While Apple and Microsoft represent only a minute sample of U.S. corporations, my presumption is that further research focusing on large multinationals will find similar patterns of decreasing effective tax rates and increasing undistributed foreign earnings. For investors, the pertinent question is whether or not effective tax rates will remain or continue moving lower. Investors should also recognize that a significant portion of cash on these companies balance sheets is held abroad and cannot be reinvested in the U.S. without incurring income taxes. A broader concern of this tax policy focuses on its potential long-term economic impact.

In 2004, the U.S. allowed domestic corporations to repatriate undistributed foreign profits at significantly reduced tax rates. Congress hoped this “one-time” tax break would result in firms spending their extra cash to increase domestic jobs. Data largely implies that the special tax break had no visible effect on employment. Unsurprisingly, a more direct effect appears to have been a growing number of firms and percentage of earnings being classified as undistributed foreign profits. With unemployment remaining high, large U.S. multinationals are once again pressing Congress to allow repatriation of foreign profits at a minimal tax rate (5%). Despite historical evidence, several Democrats have supported the proposal. As companies become more confidant in another “one-time” tax break, undistributed foreign profits may experience another surge.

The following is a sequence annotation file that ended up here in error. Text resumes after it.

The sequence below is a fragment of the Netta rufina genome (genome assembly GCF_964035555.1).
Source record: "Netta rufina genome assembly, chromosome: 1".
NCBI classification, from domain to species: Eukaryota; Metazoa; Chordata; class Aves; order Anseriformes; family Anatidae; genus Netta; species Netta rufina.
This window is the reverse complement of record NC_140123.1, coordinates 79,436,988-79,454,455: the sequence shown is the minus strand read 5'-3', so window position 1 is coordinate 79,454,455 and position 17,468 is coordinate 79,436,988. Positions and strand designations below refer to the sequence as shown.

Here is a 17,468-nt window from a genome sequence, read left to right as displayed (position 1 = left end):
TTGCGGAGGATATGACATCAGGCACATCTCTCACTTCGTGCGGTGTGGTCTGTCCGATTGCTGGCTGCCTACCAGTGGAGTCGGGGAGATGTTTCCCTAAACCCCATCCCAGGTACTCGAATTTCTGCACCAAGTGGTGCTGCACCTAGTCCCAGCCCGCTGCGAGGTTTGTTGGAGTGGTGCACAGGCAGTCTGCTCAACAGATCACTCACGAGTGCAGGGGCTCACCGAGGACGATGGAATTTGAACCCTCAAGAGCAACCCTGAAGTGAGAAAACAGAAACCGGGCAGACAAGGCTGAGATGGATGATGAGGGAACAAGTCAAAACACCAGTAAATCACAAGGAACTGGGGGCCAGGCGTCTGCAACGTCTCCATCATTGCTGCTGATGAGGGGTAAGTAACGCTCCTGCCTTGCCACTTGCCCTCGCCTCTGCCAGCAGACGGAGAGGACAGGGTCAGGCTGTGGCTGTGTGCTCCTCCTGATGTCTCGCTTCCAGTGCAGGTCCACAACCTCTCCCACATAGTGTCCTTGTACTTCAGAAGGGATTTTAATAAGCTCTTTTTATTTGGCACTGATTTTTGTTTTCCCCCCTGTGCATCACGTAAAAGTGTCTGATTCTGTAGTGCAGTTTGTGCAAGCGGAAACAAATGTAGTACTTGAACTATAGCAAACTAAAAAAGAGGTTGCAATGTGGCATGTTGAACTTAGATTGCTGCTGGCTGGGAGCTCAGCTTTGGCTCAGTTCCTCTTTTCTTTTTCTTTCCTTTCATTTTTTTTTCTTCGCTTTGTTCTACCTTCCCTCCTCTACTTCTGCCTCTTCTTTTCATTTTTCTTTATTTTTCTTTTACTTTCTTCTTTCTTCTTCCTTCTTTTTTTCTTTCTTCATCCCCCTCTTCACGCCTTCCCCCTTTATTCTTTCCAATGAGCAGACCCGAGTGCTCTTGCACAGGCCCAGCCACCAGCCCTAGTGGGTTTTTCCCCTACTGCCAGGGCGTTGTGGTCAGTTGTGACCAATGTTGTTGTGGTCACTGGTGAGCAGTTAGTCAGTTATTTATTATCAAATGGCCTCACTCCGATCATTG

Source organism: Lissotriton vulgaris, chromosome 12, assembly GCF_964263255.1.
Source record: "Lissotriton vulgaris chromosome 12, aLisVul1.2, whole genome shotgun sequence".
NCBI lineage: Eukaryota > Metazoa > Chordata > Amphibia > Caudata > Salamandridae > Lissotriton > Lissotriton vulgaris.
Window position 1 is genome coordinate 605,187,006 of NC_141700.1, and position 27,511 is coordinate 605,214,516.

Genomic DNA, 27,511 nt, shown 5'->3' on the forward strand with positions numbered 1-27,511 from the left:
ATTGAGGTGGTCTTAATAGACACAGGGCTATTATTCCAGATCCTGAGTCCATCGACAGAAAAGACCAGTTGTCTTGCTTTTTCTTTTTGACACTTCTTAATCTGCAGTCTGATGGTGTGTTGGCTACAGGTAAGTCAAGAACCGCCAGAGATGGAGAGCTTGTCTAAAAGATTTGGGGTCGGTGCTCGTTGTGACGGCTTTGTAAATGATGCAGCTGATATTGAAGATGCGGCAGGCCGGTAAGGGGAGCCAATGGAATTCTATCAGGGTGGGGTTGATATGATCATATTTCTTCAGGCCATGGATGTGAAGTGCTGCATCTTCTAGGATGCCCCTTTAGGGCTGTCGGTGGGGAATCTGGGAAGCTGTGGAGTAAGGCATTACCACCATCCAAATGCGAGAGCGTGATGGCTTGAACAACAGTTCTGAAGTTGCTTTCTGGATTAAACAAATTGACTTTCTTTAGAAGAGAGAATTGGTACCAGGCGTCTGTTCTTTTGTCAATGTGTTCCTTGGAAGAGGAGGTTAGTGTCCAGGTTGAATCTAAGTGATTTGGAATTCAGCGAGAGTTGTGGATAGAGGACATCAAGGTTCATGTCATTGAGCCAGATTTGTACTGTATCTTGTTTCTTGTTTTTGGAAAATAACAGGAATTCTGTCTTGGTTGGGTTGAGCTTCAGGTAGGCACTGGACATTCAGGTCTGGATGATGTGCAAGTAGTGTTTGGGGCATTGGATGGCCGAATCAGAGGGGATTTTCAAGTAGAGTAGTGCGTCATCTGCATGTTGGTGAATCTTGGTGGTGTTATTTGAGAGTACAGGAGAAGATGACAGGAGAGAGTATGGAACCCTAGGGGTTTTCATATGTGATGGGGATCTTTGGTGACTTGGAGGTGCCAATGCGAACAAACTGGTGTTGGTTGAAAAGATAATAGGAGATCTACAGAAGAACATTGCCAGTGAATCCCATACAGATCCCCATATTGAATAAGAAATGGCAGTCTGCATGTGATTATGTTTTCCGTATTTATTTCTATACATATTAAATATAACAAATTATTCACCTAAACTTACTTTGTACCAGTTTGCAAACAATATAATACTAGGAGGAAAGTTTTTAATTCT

Congress is currently struggling to compromise on a debt limit deal that cuts future spending and reduces deficits for the next decade. Given this debate, a good question regarding corporate taxes would be “why are domestic companies allowed to avoid corporate taxes with undistributed foreign profits?” Jesse’s Café Américain (courtesy of The Big Picture) directs us to ten charts from the Center for American Progress displaying the vast decline in corporate tax revenues:

Corporate tax revenue this year (1.3% of GDP) is near all time lows despite record corporate profits and a supposedly uncompetitive corporate income tax rate of 35%. As chart 9 shows, the effective tax rate for U.S. corporations is only 13.4%, well below most OECD countries. Tax breaks and loopholes not only reduce tax revenue, but heavily favor large corporations. Rather than consider more tax breaks, Congress would be well advised to focus on corporate tax reform.

Corporate tax reform that eliminates breaks and loopholes, while reducing rates, holds the key to several issues plaguing Congress and the current administration. Small businesses, which typically create the most new jobs, will benefit from lower tax rates. Federal tax revenue will increase as far greater sums of income are taxed. Consumers will likely benefit as increased business competition drives down prices and encourages innovation. Although this idea seems simplistic, it has a unique benefit of being both a market-oriented solution (for the right) and more progressive tax system (for the left).

Unfortunately these type of drastic overhauls rarely occur outside a crisis and are in direct opposition of numerous parties with invested interests (as well as significant cash to spend on lawyers and political contributions). Regardless, moving in the opposite direction by allowing another “one-time” tax break is almost certain to hurt economic growth, employment and federal debt in the long run. Hopefully after the senseless debt limit debate ends, the country will begin discussing more valuable issues including tax reform.